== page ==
Warning: The use or possession of marijuana remains unlawful under Federal law regardless of whether it has been legalized or decriminalized for medicinal or recreational purposes in the state where you reside.

ATF did fail to take into consideration an important suggestion that FICG had made. There is no box on the form to indicate the firearm is being transferred to a legal entity. Rather than having licensees use a form, which the licensee has to make on their own, ATF could have simply added a spot on the form to indicate the firearm was being transferred to a legal entity. ATF stated that we were free to submit that suggestion again in the future, which is a comical response, because the reason they said they could not include it was that the form had already been drafted when the suggestion was made. It appears this ideal will turn into a Catch 22.

All in all, from my experience behind the gun shop counter, the revisions to the form (at least the part the transferee or purchaser will be responsible for completing) appear to make it a bit easier for individuals to follow and complete. While ATF could have done a better job listening to some of the suggestions which would have been helpful to licensees, it appears this version of the form is better than the last.

 

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VA Actively Depriving Veterans of Second Amendment Rights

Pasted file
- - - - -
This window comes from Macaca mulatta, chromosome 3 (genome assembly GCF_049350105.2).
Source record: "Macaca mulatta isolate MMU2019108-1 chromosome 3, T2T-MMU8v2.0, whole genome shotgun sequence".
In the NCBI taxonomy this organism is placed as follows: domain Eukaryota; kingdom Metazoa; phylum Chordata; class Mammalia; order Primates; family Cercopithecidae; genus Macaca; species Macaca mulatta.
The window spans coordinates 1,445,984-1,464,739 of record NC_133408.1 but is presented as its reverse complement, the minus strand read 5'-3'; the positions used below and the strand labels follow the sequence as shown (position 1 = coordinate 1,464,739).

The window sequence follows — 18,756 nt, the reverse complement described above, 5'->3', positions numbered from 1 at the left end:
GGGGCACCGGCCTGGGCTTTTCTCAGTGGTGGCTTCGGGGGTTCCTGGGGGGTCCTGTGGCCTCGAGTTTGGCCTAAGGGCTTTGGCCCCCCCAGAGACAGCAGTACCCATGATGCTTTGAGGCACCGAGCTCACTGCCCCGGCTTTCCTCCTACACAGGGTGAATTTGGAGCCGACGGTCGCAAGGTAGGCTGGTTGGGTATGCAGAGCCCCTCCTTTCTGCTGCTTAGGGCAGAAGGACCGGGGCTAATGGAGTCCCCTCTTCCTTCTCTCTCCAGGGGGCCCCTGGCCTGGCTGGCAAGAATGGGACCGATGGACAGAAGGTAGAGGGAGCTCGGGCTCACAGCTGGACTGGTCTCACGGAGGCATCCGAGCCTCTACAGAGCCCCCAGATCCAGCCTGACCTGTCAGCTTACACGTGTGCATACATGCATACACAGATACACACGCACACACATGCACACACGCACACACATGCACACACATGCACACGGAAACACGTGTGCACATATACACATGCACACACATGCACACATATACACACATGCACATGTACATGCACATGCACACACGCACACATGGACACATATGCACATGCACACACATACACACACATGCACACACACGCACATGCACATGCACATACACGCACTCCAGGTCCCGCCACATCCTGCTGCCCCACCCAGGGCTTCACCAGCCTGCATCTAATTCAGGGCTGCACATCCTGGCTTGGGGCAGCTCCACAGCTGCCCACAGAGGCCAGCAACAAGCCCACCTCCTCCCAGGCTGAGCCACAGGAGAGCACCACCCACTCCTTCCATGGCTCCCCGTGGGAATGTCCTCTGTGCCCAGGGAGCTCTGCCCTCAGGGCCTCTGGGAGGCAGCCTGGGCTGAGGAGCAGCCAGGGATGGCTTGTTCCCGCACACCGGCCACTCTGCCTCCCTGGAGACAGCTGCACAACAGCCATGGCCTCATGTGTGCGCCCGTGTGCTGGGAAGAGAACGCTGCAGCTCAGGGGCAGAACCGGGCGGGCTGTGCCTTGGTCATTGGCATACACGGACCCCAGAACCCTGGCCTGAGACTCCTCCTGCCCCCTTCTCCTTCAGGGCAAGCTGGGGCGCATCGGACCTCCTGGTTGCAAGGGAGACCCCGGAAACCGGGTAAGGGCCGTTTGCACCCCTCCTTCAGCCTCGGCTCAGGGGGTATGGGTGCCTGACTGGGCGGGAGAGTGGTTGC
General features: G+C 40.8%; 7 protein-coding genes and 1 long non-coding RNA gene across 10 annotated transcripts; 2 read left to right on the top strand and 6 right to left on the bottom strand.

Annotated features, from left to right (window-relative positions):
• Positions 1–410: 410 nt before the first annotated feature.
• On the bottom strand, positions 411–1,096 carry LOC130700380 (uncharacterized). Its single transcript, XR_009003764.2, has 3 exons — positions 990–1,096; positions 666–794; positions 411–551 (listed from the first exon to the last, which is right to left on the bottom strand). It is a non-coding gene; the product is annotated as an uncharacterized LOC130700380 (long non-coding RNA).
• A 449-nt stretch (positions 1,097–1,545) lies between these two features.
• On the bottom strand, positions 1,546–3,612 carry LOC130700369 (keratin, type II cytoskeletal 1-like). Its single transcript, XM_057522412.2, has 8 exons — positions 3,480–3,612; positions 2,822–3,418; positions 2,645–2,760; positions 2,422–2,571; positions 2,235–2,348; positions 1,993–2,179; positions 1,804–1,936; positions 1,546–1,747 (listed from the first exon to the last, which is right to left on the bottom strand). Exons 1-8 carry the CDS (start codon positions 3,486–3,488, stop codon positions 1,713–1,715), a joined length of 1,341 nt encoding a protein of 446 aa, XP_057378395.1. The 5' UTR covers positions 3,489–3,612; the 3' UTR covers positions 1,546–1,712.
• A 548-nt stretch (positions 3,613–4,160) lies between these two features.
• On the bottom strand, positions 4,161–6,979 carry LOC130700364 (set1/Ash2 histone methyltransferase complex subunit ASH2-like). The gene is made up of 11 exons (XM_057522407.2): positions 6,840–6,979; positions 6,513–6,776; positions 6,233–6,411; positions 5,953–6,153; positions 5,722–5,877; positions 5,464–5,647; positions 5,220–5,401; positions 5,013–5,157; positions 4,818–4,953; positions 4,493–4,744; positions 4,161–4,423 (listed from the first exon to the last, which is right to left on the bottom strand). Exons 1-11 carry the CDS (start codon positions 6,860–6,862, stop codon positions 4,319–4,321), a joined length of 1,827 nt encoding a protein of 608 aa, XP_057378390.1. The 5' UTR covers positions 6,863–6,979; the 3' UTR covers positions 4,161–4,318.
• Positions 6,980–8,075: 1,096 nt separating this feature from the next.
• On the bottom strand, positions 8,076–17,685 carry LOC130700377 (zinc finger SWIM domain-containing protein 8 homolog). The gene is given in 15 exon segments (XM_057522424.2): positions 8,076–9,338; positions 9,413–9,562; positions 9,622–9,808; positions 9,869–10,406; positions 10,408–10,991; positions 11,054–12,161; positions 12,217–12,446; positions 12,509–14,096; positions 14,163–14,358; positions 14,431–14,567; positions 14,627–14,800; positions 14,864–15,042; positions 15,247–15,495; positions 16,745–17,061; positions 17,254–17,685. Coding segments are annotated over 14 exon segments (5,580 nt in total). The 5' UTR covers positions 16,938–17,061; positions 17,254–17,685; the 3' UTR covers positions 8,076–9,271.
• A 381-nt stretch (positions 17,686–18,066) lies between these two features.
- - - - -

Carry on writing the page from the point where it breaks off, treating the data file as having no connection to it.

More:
Today, I met with a client who was denied by FBI / PSP because of, as stated on the denial, “Veterans Affairs Administration.”

Although I’ve vociferously spoken out against the VA being able to strip individuals’ Second Amendment rights, in all honesty, until today, I had not seen a case where a veteran had actually been denied in the absence of an actual involuntary mental health commitment or formal adjudication of incompetence. Today, that all changed.

While past stories discuss denying a veteran, where the veteran elected to have a third-party handle his/her financial affairs (and of course, I have to question how someone who is deemed to be “incompetent” can execute a form competently…but I digress), my client’s denial is far more egregious – as if, I ever thought I could see such a situation.

In my client’s situation, he handles all of his own finances. The VA does not dispute this. Rather, when I finally got a representative from the VA on the line, she informed us that the VA, on its own initiative, placed him into “supervised direct payment status”. When I inquired as to what “supervised direct payment status” was, the representative stated that it is where the veteran handles his/her own financial affairs but they “watch the veteran’s financial accounts.” While the VA contended that they sent out a letter about this status being imposed on my client, my client never received such a letter and they acknowledged that it does not mention anything about the loss of the veteran’s Second Amendment rights, but that the VA has been imposing such since 2013.